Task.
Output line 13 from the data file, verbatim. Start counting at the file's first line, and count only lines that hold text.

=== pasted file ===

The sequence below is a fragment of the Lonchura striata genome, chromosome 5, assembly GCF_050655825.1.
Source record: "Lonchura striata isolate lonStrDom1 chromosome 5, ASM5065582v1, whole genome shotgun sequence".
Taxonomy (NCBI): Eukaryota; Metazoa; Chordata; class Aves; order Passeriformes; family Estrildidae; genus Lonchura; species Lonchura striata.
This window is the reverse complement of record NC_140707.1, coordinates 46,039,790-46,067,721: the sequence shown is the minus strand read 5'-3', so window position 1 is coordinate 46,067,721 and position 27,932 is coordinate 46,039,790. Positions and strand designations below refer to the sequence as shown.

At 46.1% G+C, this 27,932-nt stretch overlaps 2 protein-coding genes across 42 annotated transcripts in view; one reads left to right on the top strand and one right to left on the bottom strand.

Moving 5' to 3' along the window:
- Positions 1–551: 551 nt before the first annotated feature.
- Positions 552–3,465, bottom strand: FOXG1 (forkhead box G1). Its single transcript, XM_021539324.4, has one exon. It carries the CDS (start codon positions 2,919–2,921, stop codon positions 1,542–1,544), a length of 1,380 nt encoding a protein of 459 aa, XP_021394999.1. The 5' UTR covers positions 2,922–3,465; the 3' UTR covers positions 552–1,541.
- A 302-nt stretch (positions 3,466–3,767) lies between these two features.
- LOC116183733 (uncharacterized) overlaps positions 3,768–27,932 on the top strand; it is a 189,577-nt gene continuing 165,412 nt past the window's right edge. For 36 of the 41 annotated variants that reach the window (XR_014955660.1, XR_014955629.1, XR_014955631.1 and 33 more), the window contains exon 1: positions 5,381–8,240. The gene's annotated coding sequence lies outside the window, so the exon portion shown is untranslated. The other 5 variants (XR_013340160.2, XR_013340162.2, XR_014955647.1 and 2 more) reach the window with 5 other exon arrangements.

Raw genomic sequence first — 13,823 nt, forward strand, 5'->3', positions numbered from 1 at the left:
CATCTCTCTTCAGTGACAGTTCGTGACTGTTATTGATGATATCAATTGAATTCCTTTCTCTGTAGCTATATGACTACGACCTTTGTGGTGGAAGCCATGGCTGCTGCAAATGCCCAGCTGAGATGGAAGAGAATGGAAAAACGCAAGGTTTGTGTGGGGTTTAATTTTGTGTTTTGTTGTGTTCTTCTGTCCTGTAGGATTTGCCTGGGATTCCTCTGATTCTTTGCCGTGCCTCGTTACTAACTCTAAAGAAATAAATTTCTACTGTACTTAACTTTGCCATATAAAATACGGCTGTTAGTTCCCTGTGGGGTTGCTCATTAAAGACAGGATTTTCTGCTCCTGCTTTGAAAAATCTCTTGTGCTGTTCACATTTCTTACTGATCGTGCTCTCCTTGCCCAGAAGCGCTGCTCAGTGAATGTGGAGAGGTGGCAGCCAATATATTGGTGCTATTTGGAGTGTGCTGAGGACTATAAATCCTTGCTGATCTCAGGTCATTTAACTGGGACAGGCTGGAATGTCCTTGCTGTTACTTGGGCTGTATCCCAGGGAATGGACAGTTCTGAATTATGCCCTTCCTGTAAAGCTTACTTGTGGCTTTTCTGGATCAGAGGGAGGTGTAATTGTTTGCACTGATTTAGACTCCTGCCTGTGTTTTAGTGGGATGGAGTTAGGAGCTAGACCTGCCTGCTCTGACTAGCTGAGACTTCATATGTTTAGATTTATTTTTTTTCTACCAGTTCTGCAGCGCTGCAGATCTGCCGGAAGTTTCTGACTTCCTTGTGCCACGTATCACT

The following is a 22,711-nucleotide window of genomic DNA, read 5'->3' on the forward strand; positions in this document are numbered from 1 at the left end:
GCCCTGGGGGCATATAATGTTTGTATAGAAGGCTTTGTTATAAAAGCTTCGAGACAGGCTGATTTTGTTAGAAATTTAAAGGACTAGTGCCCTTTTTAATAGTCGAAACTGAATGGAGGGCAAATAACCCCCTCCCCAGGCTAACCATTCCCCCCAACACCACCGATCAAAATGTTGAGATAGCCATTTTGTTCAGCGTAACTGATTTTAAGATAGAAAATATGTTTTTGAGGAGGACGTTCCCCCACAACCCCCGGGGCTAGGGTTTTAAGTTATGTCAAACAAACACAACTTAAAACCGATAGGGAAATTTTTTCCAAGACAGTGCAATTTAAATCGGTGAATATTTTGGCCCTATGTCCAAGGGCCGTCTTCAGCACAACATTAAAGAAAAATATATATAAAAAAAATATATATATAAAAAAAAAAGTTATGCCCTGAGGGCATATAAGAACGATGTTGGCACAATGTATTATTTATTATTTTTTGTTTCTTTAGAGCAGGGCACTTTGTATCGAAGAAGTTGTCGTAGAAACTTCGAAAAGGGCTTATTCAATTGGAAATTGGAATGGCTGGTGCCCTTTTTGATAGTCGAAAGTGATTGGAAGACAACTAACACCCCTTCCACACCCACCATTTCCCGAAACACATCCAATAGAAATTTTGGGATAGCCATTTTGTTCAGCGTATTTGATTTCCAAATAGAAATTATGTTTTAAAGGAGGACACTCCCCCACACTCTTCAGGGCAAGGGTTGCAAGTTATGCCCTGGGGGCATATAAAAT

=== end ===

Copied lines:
The following is a 22,711-nucleotide window of genomic DNA, read 5'->3' on the forward strand; positions in this document are numbered from 1 at the left end: